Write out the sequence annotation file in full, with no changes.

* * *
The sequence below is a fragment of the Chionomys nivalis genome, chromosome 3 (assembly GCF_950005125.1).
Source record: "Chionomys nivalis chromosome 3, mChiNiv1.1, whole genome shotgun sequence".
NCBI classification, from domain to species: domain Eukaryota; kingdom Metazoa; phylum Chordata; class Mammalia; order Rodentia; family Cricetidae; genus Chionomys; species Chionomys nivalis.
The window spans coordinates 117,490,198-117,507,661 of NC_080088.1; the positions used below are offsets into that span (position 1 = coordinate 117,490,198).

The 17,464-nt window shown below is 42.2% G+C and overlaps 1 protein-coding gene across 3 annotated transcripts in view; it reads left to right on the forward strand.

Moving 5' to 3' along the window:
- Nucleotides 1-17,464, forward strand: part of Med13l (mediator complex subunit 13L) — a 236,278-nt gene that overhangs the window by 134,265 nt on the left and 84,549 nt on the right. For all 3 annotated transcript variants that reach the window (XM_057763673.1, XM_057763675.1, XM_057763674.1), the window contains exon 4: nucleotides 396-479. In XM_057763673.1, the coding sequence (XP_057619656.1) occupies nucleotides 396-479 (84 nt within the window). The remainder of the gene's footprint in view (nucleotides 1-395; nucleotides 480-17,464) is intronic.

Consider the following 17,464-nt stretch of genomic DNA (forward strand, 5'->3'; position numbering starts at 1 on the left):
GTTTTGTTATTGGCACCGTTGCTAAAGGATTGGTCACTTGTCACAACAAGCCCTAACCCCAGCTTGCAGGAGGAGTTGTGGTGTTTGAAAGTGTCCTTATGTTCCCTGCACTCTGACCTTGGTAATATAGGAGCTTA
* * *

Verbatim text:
The sequence below is a fragment of the Chionomys nivalis genome, chromosome 3 (assembly GCF_950005125.1).
Source record: "Chionomys nivalis chromosome 3, mChiNiv1.1, whole genome shotgun sequence".
NCBI classification, from domain to species: domain Eukaryota; kingdom Metazoa; phylum Chordata; class Mammalia; order Rodentia; family Cricetidae; genus Chionomys; species Chionomys nivalis.
The window spans coordinates 117,490,198-117,507,661 of NC_080088.1; the positions used below are offsets into that span (position 1 = coordinate 117,490,198).

The 17,464-nt window shown below is 42.2% G+C and overlaps 1 protein-coding gene across 3 annotated transcripts in view; it reads left to right on the forward strand.

Moving 5' to 3' along the window:
- Nucleotides 1-17,464, forward strand: part of Med13l (mediator complex subunit 13L) — a 236,278-nt gene that overhangs the window by 134,265 nt on the left and 84,549 nt on the right. For all 3 annotated transcript variants that reach the window (XM_057763673.1, XM_057763675.1, XM_057763674.1), the window contains exon 4: nucleotides 396-479. In XM_057763673.1, the coding sequence (XP_057619656.1) occupies nucleotides 396-479 (84 nt within the window). The remainder of the gene's footprint in view (nucleotides 1-395; nucleotides 480-17,464) is intronic.

Consider the following 17,464-nt stretch of genomic DNA (forward strand, 5'->3'; position numbering starts at 1 on the left):
GTTTTGTTATTGGCACCGTTGCTAAAGGATTGGTCACTTGTCACAACAAGCCCTAACCCCAGCTTGCAGGAGGAGTTGTGGTGTTTGAAAGTGTCCTTATGTTCCCTGCACTCTGACCTTGGTAATATAGGAGCTTA